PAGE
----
China plans to build a safe and environmentally friendly smart-grid system by 2020 as it promotes the spread of clean energy. The nation will build long-distance transmission networks and active power distribution networks to fully use hydro power, wind and solar, according to a statement from the National Development and Reform Commission. Grid constraints threaten to temper China’s rush to develop renewable energy supplies. Already, some of the nation’s wind capacity has been idled because of issues with the grid. There’s also the matter of being able to get power from where it’s produced to where it’s needed most.
Researchers at IBM recently offered an inside glimpse into how the company’s energy team is developing software products and services for utilities looking to get ahead of the power grid’s transformation to a more distributed future. The company’s software offering is still very much under development but already has a name — Opus — reflecting more than 15 years of thinking, plotting and anticipation at IBM’s Thomas J. Watson Research Center here, within an hour’s drive of New York City.
But environmental cases produced the one noticeable blemish on the administration’s record for the year — a reversal from a year ago when the Justice Department largely prevailed in environmental cases but lost other closely watched decisions. On the last day of the term, the high court in a 5-4 vote said U.S. EPA should have considered the $9.6 billion price tag of its landmark Mercury and Air Toxics Standards for power plants before moving forward with the regulations. The decision, by the court’s conservative wing, was considered narrow in scope because nearly 70 percent of the industry is already in compliance with the mercury rule and the court did not completely invalidate the regulations. But the decision was nevertheless a setback for the agency, which must now reconsider the regulation’s costs.
Facebook is building a massive data center in Texas to provide more computing capacity for the online social network’s 1.4 billion users to share tidbits of their lives with friends and family. The first phase of the $500 million project in Fort Worth, Texas will span about 500,000 square feet. It will be located on a nearly 111-acre site, leaving ample room for further expansion. Facebook Inc. initially expects to employ 40 people at the data center, which will rely solely on wind power to keep its computer servers running.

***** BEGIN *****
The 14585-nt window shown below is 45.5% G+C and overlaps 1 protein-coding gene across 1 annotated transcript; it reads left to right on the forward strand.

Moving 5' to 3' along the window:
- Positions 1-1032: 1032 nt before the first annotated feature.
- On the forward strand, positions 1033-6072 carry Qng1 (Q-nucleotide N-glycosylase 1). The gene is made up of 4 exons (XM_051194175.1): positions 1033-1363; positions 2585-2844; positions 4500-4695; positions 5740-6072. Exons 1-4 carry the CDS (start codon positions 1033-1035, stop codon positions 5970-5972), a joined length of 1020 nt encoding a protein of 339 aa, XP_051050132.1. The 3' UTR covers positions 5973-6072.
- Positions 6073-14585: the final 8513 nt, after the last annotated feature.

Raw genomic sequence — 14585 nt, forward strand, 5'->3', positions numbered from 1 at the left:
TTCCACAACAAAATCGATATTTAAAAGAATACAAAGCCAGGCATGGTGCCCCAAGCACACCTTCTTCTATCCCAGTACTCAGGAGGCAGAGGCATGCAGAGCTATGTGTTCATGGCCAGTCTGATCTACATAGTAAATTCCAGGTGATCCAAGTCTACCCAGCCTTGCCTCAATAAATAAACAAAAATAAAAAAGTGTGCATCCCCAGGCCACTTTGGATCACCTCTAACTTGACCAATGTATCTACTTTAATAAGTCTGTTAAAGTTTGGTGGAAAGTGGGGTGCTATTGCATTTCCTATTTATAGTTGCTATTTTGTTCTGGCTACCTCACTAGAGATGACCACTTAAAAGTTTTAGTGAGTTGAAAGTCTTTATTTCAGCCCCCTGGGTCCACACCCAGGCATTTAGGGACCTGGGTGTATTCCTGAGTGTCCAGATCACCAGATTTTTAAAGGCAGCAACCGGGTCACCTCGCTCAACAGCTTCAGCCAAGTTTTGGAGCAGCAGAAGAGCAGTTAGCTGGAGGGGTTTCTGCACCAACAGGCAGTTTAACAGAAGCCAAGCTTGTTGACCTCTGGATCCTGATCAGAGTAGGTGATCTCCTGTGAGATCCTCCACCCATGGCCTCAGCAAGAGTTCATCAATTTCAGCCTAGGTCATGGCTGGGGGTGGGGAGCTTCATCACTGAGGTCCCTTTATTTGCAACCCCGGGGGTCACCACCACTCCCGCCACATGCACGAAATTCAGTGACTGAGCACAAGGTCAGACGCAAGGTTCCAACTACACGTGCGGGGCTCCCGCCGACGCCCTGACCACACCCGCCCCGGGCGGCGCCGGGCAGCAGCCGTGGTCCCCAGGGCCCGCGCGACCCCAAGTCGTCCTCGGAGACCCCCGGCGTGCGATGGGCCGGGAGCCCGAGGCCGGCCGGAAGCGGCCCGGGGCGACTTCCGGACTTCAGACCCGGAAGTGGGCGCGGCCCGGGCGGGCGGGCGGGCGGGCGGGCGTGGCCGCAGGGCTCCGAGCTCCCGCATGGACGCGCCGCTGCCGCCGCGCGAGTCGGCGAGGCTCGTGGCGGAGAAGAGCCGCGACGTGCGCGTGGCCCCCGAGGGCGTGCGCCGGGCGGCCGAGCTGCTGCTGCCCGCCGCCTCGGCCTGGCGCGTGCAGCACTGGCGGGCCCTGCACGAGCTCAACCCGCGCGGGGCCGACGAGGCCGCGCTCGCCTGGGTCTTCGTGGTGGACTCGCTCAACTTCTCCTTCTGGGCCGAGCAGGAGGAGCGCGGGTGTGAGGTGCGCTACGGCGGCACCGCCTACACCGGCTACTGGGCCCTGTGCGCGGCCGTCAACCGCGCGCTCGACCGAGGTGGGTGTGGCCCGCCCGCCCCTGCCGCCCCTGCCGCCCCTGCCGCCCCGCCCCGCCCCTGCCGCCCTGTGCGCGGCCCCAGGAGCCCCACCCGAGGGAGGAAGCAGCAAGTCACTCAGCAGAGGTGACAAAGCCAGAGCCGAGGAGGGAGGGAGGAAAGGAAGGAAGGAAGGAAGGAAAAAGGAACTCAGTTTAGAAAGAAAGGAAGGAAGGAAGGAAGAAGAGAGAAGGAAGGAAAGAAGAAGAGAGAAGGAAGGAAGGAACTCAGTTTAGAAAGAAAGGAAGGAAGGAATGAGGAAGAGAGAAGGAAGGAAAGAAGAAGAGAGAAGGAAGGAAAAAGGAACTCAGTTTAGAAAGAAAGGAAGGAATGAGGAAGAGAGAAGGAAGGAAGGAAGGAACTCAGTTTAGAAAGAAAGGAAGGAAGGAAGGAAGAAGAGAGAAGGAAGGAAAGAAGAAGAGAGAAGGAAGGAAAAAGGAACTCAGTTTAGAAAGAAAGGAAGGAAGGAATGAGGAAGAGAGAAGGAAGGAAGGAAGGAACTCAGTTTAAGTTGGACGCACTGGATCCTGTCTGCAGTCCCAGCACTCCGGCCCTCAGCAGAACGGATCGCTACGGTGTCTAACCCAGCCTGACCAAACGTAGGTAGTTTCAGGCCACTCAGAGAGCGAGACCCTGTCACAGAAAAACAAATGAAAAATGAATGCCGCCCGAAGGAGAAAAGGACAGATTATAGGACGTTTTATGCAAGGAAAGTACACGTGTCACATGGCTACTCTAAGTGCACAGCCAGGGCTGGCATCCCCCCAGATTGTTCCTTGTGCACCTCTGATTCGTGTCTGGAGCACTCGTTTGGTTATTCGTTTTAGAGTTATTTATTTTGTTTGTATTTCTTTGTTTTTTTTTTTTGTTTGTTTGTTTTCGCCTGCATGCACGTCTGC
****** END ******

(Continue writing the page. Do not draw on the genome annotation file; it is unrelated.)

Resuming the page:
Last week’s Supreme Court decision on U.S. EPA’s Mercury and Air Toxics Standards will have no bearing on the future of the agency’s flagship carbon rule, and may even be corrected through simple adjustments to the toxic emissions rule, EPA Administrator Gina McCarthy said this morning. McCarthy acknowledged that she was “disappointed” by the high court’s decision eight days ago remanding the 2011 mercury rule back to a lower court on the grounds that EPA should have considered cost sooner in its rulemaking process.
Siemens will on Thursday start an energy project to convert wind power into hydrogen for re-use as a general fuel or in natural gas pipelines. Siemens’ electrolysis plant in Mainz is based on Proton Exchange Membrane (PEM) technology, which allows the capture and storage of electricity into hydrogen. It said the plant can process up to 6 megawatts of electricity, making it the biggest PEM installation of its kind worldwide and able to supply 2,000 fuel cell cars.
Five massive structures that will be attached to the ocean floor for the nation’s first offshore wind farm are coming to Rhode Island. Deepwater Wind is building a five-turbine wind farm off Block Island, with the ability to power 17,000 homes as early as next year. The steel foundations were built in Houma, Louisiana. They’re being shipped north on three barges, with each structure in two large pieces.
The first barge is expected to leave Friday and arrive at the site by mid-July, depending on weather, said Deepwater Wind CEO Jeffrey Grybowski. The foundations will be installed by mid-September, he added.
The White House has slightly reduced its estimate for the social cost of carbon (SCC) in response to public comments that officials collected more than a year ago. The Office of Management and Budget posted its revision of the controversial estimate Thursday, immediately before the Fourth of July weekend. Office of Information and Regulatory Affairs Administrator Howard Shelanski and Maurice Obstfeld, a member of the Council of Economic Advisers, said in their post that lowering the SCC from $37 to $36 per metric ton of CO2 for 2015 was the result of minor technical revisions in the modeling used to arrive at the estimate.
Questions will likely cover EPA’s Clean Power Plan proposal to reduce carbon dioxide emissions from power plants, the agency’s final rule to change the scope of water bodies in the United States that receive automatic protection under the Clean Water Act and EPA’s review of the national ozone standard. McCarthy will be the sole witness.
The Democrats’ bill will build off last month’s letter to all 50 governors, in which 45 senators sought feedback on policies to spur clean energy investment, modernize infrastructure, reduce pollution and boost research funding, according to a spokeswoman for Sen. Maria Cantwell (D-Wash.), the ranking member of the Senate Energy and Natural Resources Committee.